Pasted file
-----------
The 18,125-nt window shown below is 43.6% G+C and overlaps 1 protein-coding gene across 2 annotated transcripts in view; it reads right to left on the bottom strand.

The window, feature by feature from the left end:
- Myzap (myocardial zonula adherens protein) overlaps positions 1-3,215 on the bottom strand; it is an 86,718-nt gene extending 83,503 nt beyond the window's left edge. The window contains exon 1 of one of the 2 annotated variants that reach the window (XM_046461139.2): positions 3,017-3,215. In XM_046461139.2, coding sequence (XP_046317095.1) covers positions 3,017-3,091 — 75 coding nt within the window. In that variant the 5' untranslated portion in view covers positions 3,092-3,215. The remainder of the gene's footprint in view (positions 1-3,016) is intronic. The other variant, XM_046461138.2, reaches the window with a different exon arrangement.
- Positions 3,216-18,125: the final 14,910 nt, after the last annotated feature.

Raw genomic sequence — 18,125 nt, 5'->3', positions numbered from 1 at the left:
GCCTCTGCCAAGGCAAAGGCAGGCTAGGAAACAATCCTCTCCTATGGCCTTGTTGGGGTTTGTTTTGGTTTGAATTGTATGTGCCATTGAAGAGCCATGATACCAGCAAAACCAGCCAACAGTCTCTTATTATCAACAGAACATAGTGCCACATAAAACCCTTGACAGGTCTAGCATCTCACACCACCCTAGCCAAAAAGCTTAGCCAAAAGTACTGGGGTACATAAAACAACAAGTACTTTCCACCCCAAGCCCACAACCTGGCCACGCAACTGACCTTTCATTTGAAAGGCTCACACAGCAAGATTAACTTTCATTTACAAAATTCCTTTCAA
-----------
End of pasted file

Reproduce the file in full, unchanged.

The 18,125-nt window shown below is 43.6% G+C and overlaps 1 protein-coding gene across 2 annotated transcripts in view; it reads right to left on the bottom strand.

The window, feature by feature from the left end:
- Myzap (myocardial zonula adherens protein) overlaps positions 1-3,215 on the bottom strand; it is an 86,718-nt gene extending 83,503 nt beyond the window's left edge. The window contains exon 1 of one of the 2 annotated variants that reach the window (XM_046461139.2): positions 3,017-3,215. In XM_046461139.2, coding sequence (XP_046317095.1) covers positions 3,017-3,091 — 75 coding nt within the window. In that variant the 5' untranslated portion in view covers positions 3,092-3,215. The remainder of the gene's footprint in view (positions 1-3,016) is intronic. The other variant, XM_046461138.2, reaches the window with a different exon arrangement.
- Positions 3,216-18,125: the final 14,910 nt, after the last annotated feature.

Raw genomic sequence — 18,125 nt, 5'->3', positions numbered from 1 at the left:
GCCTCTGCCAAGGCAAAGGCAGGCTAGGAAACAATCCTCTCCTATGGCCTTGTTGGGGTTTGTTTTGGTTTGAATTGTATGTGCCATTGAAGAGCCATGATACCAGCAAAACCAGCCAACAGTCTCTTATTATCAACAGAACATAGTGCCACATAAAACCCTTGACAGGTCTAGCATCTCACACCACCCTAGCCAAAAAGCTTAGCCAAAAGTACTGGGGTACATAAAACAACAAGTACTTTCCACCCCAAGCCCACAACCTGGCCACGCAACTGACCTTTCATTTGAAAGGCTCACACAGCAAGATTAACTTTCATTTACAAAATTCCTTTCAA